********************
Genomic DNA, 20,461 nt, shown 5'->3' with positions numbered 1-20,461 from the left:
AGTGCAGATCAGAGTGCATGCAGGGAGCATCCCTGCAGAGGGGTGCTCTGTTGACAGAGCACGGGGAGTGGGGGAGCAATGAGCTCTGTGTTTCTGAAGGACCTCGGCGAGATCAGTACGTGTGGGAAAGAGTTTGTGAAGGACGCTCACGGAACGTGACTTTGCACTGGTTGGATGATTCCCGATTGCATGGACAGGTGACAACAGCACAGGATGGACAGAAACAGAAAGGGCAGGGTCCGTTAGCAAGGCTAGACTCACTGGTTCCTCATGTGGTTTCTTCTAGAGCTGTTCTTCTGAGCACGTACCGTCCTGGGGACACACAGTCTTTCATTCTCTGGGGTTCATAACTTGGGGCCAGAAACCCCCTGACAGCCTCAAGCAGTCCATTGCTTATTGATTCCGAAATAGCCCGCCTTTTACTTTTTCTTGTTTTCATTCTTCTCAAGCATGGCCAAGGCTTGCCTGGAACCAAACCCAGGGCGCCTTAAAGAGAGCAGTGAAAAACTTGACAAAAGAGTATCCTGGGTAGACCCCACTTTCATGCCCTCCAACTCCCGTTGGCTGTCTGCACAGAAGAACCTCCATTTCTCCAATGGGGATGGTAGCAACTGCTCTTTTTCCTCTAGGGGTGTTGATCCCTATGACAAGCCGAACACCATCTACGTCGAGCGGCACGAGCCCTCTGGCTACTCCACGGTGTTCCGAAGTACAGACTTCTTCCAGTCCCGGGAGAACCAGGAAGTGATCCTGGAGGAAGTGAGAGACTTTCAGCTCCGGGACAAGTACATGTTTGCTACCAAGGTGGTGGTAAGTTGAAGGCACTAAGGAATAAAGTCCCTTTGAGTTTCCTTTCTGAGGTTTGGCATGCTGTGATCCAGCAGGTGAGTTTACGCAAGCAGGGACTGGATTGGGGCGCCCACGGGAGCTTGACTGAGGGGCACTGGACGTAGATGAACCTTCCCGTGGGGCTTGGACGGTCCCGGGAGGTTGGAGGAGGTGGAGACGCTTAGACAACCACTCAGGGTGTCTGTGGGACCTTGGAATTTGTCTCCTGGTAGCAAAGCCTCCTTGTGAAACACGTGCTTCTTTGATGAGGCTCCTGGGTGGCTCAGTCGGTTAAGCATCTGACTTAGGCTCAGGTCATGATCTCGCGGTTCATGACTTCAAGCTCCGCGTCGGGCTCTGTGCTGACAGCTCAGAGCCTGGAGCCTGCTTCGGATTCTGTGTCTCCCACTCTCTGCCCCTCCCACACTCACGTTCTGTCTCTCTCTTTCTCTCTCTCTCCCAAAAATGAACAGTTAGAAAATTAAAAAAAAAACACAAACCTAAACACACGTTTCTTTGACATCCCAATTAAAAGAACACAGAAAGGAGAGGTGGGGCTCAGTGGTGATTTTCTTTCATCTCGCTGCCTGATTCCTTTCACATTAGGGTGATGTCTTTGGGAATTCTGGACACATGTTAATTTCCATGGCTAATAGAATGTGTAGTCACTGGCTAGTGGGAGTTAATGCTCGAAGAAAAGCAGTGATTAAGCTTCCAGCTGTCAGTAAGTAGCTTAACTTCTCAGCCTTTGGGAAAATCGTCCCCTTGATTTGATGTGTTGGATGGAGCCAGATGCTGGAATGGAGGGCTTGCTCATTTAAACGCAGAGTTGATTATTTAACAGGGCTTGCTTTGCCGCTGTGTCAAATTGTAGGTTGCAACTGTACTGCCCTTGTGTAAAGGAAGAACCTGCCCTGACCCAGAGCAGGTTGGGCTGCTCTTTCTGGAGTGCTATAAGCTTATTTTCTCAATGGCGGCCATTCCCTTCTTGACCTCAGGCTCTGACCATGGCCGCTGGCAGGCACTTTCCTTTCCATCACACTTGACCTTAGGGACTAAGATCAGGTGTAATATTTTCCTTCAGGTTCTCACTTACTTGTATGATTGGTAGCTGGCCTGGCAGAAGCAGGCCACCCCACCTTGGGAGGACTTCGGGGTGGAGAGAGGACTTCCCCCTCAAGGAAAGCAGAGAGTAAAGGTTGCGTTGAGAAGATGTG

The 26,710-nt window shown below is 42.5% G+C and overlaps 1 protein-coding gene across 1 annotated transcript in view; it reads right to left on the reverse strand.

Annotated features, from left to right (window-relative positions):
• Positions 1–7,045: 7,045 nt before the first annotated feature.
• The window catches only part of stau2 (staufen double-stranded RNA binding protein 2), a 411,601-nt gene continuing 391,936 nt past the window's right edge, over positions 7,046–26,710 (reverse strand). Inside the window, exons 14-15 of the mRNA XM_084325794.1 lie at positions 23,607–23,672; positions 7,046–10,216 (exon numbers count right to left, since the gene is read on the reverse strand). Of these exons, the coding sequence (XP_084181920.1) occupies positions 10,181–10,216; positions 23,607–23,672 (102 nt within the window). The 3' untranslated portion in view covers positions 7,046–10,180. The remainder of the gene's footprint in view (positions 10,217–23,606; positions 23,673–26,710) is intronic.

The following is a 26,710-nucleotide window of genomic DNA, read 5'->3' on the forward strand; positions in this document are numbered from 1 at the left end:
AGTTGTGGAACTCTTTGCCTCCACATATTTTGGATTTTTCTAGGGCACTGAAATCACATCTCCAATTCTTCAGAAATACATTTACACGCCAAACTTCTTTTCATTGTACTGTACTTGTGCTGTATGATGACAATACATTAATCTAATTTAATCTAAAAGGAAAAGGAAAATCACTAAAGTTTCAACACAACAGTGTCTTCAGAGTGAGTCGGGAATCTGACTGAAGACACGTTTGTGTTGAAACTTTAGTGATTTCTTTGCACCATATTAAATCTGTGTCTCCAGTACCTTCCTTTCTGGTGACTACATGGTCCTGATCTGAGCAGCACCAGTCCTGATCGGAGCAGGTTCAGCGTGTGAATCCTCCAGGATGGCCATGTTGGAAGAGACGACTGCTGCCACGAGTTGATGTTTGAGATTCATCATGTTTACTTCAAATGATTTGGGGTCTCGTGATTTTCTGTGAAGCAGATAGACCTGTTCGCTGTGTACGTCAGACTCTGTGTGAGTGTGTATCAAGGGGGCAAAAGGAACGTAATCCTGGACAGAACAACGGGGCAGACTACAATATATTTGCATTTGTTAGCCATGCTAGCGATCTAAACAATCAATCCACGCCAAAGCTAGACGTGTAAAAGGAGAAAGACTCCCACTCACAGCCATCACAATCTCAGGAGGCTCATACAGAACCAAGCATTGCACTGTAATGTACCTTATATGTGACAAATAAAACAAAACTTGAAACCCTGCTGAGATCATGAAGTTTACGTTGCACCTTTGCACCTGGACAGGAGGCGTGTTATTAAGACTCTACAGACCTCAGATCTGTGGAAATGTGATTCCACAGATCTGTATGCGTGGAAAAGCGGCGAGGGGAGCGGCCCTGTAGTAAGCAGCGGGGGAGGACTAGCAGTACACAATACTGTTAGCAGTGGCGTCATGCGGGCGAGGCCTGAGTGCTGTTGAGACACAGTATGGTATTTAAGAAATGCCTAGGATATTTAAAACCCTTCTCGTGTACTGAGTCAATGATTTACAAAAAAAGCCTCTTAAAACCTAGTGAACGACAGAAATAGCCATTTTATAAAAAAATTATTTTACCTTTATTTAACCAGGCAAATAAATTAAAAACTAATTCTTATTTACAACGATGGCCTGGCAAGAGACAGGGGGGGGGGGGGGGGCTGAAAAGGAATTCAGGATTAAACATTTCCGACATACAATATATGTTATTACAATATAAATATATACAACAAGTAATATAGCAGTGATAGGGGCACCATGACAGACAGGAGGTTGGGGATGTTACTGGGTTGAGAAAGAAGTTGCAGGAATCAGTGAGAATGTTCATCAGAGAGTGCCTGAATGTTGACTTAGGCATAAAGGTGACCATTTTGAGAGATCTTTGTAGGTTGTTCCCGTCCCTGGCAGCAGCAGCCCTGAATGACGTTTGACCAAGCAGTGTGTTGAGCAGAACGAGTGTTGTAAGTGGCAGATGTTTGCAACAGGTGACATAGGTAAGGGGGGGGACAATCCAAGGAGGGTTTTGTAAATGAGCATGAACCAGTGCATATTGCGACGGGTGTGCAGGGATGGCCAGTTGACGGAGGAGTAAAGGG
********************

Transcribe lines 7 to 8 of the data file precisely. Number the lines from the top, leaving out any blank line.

The following is a 26,710-nucleotide window of genomic DNA, read 5'->3' on the forward strand; positions in this document are numbered from 1 at the left end:
AGTTGTGGAACTCTTTGCCTCCACATATTTTGGATTTTTCTAGGGCACTGAAATCACATCTCCAATTCTTCAGAAATACATTTACACGCCAAACTTCTTTTCATTGTACTGTACTTGTGCTGTATGATGACAATACATTAATCTAATTTAATCTAAAAGGAAAAGGAAAATCACTAAAGTTTCAACACAACAGTGTCTTCAGAGTGAGTCGGGAATCTGACTGAAGACACGTTTGTGTTGAAACTTTAGTGATTTCTTTGCACCATATTAAATCTGTGTCTCCAGTACCTTCCTTTCTGGTGACTACATGGTCCTGATCTGAGCAGCACCAGTCCTGATCGGAGCAGGTTCAGCGTGTGAATCCTCCAGGATGGCCATGTTGGAAGAGACGACTGCTGCCACGAGTTGATGTTTGAGATTCATCATGTTTACTTCAAATGATTTGGGGTCTCGTGATTTTCTGTGAAGCAGATAGACCTGTTCGCTGTGTACGTCAGACTCTGTGTGAGTGTGTATCAAGGGGGCAAAAGGAACGTAATCCTGGACAGAACAACGGGGCAGACTACAATATATTTGCATTTGTTAGCCATGCTAGCGATCTAAACAATCAATCCACGCCAAAGCTAGACGTGTAAAAGGAGAAAGACTCCCACTCACAGCCATCACAATCTCAGGAGGCTCATACAGAACCAAGCATTGCACTGTAATGTACCTTATATGTGACAAATAAAACAAAACTTGAAACCCTGCTGAGATCATGAAGTTTACGTTGCACCTTTGCACCTGGACAGGAGGCGTGTTATTAAGACTCTACAGACCTCAGATCTGTGGAAATGTGATTCCACAGATCTGTATGCGTGGAAAAGCGGCGAGGGGAGCGGCCCTGTAGTAAGCAGCGGGGGAGGACTAGCAGTACACAATACTGTTAGCAGTGGCGTCATGCGGGCGAGGCCTGAGTGCTGTTGAGACACAGTATGGTATTTAAGAAATGCCTAGGATATTTAAAACCCTTCTCGTGTACTGAGTCAATGATTTACAAAAAAAGCCTCTTAAAACCTAGTGAACGACAGAAATAGCCATTTTATAAAAAAATTATTTTACCTTTATTTAACCAGGCAAATAAATTAAAAACTAATTCTTATTTACAACGATGGCCTGGCAAGAGACAGGGGGGGGGGGGGGGGCTGAAAAGGAATTCAGGATTAAACATTTCCGACATACAATATATGTTATTACAATATAAATATATACAACAAGTAATATAGCAGTGATAGGGGCACCATGACAGACAGGAGGTTGGGGATGTTACTGGGTTGAGAAAGAAGTTGCAGGAATCAGTGAGAATGTTCATCAGAGAGTGCCTGAATGTTGACTTAGGCATAAAGGTGACCATTTTGAGAGATCTTTGTAGGTTGTTCCCGTCCCTGGCAGCAGCAGCCCTGAATGACGTTTGACCAAGCAGTGTGTTGAGCAGAACGAGTGTTGTAAGTGGCAGATGTTTGCAACAGGTGACATAGGTAAGGGGGGGGACAATCCAAGGAGGGTTTTGTAAATGAGCATGAACCAGTGCATATTGCGACGGGTGTGCAGGGATGGCCAGTTGACGGAGGAGTAAAGGG